The other day I tried imagining I was a fly, and I was reasonably successful, but that was because I didn’t read up on them first. They have some admirable qualities but the whole package is kind of a deal-breaker. There are lots of kinds of flies, but I was thinking of the house fly, as distinguished from the, um, field fly. They seem sort of tidy and delicate. They have that reputation of being dirty because they land in stuff we don’t approve of and track it in on their feet, but their feet are so little. It hardly seems they could bring in enough of a bacterial quorum to whomp up a good disease.  I guess they do, though, from time to time.

And they have that cute little mouth doodad. No nasty teeth or anything. It’s just a little wand with a sponge on the end of it, and they dab it into their food. How bad could that be? Well, turns out they can’t eat solid food, so if they want to get anything down, they have to soften it up by spitting or vomiting on it first.  I do not know if poop is soft enough that they don’t need to throw up on it, but I certainly would.

Each female house fly shoots out about five hundred eggs in a lifetime, which is pretty good considering they only live two to four weeks. They lay them in batches of seventy-five or so. They only mate one time and then they store the sperm, because they don’t really have a concept of “funky.” Female house flies, it is interesting to note, can be told from male house flies because there’s a lot more space between their eyes. The males’ eyes are practically touching. Which invites, it seems to me, speculation about their intellect.

The eggs are laid somewhere moist where the ensuing maggots will have plenty to eat. Mud or poop does nicely, and so does a recently deceased animal, or a living sheep butt. I know about the sheep butt because that’s where I once saw one of my most memorable patches of maggots. Our friend Scott’s sheep, Einstein, presented one day with a thoroughly revolting condition in the uh-oh region, and it required a regimen of care that would turn any rancher into a tomato farmer. I couldn’t even wear wool for a long time.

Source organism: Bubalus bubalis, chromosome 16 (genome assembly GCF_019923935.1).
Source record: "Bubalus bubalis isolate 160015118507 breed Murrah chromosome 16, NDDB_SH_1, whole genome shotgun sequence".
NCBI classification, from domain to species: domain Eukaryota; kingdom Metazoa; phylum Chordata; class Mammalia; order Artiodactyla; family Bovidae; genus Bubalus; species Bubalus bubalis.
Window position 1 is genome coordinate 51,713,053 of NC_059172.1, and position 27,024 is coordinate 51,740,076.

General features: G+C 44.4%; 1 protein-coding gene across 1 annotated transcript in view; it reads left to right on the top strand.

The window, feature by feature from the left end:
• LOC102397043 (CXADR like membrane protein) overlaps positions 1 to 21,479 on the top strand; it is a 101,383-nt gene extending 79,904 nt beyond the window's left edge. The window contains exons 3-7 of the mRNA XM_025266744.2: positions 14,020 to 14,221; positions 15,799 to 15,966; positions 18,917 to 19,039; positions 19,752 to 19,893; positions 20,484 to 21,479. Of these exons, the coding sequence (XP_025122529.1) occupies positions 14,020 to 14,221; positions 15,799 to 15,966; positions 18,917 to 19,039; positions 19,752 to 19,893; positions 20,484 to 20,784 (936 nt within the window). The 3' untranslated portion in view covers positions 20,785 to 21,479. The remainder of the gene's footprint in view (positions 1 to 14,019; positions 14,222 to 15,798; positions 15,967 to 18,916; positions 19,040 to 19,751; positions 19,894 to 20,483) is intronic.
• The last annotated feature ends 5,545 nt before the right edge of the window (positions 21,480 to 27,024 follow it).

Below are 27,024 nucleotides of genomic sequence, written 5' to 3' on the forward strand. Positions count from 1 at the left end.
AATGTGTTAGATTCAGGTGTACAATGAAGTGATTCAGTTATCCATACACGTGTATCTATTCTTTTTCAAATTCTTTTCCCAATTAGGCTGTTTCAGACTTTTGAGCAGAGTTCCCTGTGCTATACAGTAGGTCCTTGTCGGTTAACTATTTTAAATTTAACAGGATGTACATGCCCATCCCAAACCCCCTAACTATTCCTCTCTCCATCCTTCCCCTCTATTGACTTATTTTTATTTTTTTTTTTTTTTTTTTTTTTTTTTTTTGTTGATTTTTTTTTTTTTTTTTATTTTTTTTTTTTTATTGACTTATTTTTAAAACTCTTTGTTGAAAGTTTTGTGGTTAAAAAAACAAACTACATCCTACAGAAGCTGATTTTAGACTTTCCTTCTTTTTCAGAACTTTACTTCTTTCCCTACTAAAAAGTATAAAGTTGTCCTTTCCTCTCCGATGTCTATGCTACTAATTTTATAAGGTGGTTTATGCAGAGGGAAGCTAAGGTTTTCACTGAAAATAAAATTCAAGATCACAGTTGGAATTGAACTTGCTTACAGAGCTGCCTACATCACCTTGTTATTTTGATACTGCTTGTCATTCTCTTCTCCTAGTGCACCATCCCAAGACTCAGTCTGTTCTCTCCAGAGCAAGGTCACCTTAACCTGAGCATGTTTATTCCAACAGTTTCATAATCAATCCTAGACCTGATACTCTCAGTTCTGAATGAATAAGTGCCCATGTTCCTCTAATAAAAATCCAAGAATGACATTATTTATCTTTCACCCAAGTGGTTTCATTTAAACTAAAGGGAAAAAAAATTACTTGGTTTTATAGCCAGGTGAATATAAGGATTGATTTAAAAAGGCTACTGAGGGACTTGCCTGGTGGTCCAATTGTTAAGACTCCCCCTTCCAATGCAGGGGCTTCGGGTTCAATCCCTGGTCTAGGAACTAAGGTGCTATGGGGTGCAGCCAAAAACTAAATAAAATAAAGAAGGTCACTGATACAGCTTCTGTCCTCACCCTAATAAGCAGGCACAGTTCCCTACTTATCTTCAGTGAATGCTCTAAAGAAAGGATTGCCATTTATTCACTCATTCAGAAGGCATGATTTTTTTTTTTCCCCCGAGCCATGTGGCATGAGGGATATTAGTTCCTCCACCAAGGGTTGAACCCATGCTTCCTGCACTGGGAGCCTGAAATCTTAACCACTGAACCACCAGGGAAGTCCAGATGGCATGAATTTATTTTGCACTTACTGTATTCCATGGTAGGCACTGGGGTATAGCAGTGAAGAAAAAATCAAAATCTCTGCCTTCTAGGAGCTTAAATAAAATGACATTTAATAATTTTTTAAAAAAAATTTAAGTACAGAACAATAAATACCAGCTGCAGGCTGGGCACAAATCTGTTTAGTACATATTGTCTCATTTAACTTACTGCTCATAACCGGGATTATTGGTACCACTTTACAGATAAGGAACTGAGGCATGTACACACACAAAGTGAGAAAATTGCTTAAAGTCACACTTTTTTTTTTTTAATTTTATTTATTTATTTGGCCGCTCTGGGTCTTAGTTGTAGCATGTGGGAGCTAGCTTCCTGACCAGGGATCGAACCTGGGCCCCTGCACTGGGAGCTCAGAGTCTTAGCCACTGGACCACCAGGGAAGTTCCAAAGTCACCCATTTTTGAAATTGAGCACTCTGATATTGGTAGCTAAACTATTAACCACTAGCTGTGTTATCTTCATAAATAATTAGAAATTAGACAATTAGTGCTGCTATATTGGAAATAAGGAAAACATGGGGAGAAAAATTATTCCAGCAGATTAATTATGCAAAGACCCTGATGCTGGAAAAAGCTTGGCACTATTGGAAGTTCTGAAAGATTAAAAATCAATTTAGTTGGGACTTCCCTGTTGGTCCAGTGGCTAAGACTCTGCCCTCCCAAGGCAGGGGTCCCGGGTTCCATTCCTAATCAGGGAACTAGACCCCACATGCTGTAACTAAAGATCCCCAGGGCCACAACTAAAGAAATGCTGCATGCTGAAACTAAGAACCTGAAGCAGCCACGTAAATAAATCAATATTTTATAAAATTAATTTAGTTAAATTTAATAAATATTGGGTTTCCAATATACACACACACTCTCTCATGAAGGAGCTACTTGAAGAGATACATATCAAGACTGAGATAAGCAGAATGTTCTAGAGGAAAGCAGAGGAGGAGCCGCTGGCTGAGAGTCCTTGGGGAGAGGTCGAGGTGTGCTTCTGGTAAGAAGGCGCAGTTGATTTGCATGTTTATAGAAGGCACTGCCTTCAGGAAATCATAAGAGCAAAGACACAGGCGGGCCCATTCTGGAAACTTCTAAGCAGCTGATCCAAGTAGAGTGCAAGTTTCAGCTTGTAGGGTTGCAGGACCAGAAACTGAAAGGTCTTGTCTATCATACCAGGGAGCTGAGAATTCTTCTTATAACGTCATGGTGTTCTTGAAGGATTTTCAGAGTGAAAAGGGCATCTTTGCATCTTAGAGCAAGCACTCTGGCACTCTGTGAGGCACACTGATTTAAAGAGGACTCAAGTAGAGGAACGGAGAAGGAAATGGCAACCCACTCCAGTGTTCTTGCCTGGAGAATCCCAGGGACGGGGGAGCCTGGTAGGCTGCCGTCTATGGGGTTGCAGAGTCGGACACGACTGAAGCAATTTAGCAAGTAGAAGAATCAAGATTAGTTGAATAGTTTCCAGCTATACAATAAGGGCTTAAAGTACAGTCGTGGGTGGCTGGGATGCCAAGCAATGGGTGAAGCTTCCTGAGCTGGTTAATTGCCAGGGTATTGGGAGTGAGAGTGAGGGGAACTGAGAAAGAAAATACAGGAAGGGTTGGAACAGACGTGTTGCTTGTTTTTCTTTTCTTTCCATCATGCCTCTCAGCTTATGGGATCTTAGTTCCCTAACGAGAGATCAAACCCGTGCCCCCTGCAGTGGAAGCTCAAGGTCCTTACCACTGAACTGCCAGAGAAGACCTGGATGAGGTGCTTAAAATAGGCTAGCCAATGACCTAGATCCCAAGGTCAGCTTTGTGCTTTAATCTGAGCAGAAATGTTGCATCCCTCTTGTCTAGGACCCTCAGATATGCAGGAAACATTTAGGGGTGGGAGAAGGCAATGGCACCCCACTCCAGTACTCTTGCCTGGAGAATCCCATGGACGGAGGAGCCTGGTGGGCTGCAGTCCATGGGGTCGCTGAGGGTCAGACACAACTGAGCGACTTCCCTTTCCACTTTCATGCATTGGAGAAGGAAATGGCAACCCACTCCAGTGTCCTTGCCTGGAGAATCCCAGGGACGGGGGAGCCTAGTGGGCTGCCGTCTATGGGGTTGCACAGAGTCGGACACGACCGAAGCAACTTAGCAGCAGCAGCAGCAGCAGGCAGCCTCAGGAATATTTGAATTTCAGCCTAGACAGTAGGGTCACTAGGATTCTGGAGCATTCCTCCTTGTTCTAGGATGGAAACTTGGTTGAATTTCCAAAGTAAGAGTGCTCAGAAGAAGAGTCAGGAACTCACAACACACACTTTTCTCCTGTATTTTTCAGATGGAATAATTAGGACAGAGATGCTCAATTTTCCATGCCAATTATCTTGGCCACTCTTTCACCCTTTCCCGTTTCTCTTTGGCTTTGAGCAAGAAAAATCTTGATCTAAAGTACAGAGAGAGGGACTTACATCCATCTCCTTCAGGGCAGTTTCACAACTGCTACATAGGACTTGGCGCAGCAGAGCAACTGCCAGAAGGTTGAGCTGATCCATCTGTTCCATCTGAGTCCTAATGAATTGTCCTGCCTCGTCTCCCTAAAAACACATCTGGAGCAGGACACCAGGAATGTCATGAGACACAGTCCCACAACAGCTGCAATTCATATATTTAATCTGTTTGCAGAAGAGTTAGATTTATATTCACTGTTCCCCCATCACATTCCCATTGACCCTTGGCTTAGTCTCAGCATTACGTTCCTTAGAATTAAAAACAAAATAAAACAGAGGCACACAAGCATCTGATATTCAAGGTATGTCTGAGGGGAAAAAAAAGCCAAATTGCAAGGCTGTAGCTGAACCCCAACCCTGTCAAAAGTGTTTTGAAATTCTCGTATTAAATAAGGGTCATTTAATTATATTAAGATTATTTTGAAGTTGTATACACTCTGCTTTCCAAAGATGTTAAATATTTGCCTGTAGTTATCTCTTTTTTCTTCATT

An article I read said the main problems with house flies are that they spread disease on their tiny feet and they’re annoying. I find the second complaint a little precious. After all, the reason house flies have been associated with people for so long is that we are an excellent source of poop and garbage, so who’s judging? But it is true: for something that does not bite us, they’re pretty annoying. Even the winter ones (some do hibernate in lieu of dropping dead), which are so slow and logy you could swat them with an on-line newspaper, are annoying. And all they do is buzz dully and fly hither and yon to no purpose and aspire to light while pointlessly banging around on the windowsill.

I think they remind us of us.